Urban Development is Driving Miami’s Retail Growth

Cushman & Wakefield's latest retail research report points to urban development as one of the key drivers behind Miami's emergence as a retail giant.

By Samantha Goldberg, Associate Editor

Miami—The weather isn’t the only thing heating up in Miami. Cushman & Wakefield‘s recently released white paper, Miami Retail: Reinventing Itself, discusses the 305’s steady rise as a retail giant across the globe and examines the key factors driving the city’s success on the retail scene, including the strong development and growth of its urban core.

Miami-Dade2Over the past 15 years, the population in the city’s mainland core markets has expanded by a massive 93.1 percent as the number of households within these trade areas has more than doubled. Urban revitalization has been a major trend, with developers adding more than 37,000 new multifamily housing units (including both condominiums and apartments) in Miami-Dade county between third-quarter 2006 and third-quarter 2015, according to the report, which was authored by Cushman & Wakefield Vice President of Retail Research for the Americas Garrick Brown in support of the South Florida retail brokerage team of Senior Director Greg Masin, Associate Director Frank Begrowicz and Associate Andrea Vigil.

It goes on to say that this growth will only intensify as Cushman & Wakefield continues tracking about 24,000 multifamily units currently under construction in the county and an additional 30,000 units in various stages of proposal. This is the highest level of multifamily development that the market has seen since the late 1980s boom, and the county’s occupancy rate is at a healthy 97.1 percent.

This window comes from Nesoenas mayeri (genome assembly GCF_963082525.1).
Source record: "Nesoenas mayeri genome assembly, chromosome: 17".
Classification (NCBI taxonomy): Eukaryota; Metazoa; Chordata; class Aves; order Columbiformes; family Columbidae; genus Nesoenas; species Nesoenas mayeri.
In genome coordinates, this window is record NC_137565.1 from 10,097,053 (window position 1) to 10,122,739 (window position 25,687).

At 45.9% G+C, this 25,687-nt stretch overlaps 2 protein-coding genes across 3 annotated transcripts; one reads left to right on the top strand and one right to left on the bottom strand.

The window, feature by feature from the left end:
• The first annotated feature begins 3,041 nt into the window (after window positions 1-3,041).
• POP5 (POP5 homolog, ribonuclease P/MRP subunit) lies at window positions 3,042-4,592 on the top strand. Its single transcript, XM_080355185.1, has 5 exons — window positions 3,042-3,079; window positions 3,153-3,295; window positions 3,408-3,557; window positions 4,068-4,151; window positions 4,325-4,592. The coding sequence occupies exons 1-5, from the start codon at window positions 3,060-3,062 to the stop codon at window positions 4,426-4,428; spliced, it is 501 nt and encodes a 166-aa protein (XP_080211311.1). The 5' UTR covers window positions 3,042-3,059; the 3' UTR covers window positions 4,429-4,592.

This urban growth has been accompanied by an increase in the affluence of the population as well. The number of lower- and middle-class households in Miami-Dade County fell slightly from 2009 to 2014, according to the latest United States Census Bureau data, while the number of high-income households grew exponentially.

Millennials and empty nesters (mostly baby boomers) have also driven Miami’s population growth trends and demand for urban multifamily product, the report said. The 25- to 34-year-old age bracket contributed the strongest growth in Miami-Dade County from 2007 to 2012 with a 20.7 percent growth rate and accounting for roughly 80,000 new residents. The 55- to 64-year-old age demographic increased by 14.1 percent (38,000 new residents) and the 18- to 24-year-old bracket grew by 7.8 percent (19,000 new residents). These two demographics are attracted to cities like Miami because they look for 24/7 cities that offer live/work/play environments, the report said.

The multifamily housing demand is evident in Miami with the county’s apartment vacancy at just 2.9 percent as of third-quarter 2015, down from 3.2 percent at mid-2015. Average asking rent per unit has also increased in the county, standing at $1,219 per month. Although it is submarket specific, overall asking rates have increased by 28.2 percent despite the fact that more than 15,300 new rental units have delivered over the past five years, the report said. Cushman & Wakefield expects a slight uptick in vacancy levels as a result of new product coming to the county, but that rent prices won’t go down. Increasing rental rate growth combined with strong residential development and tight vacancy have combined to create this retail development boom.

“Miami’s retail scene is more vibrant and diverse than ever,” said Masin. “It’s being driven by an incredible demographic profile and rock-solid market fundamentals. It’s like nothing we’ve seen before and we’re very bullish on the future of retail in Miami.”

Images courtesy of Cushman & Wakefield.

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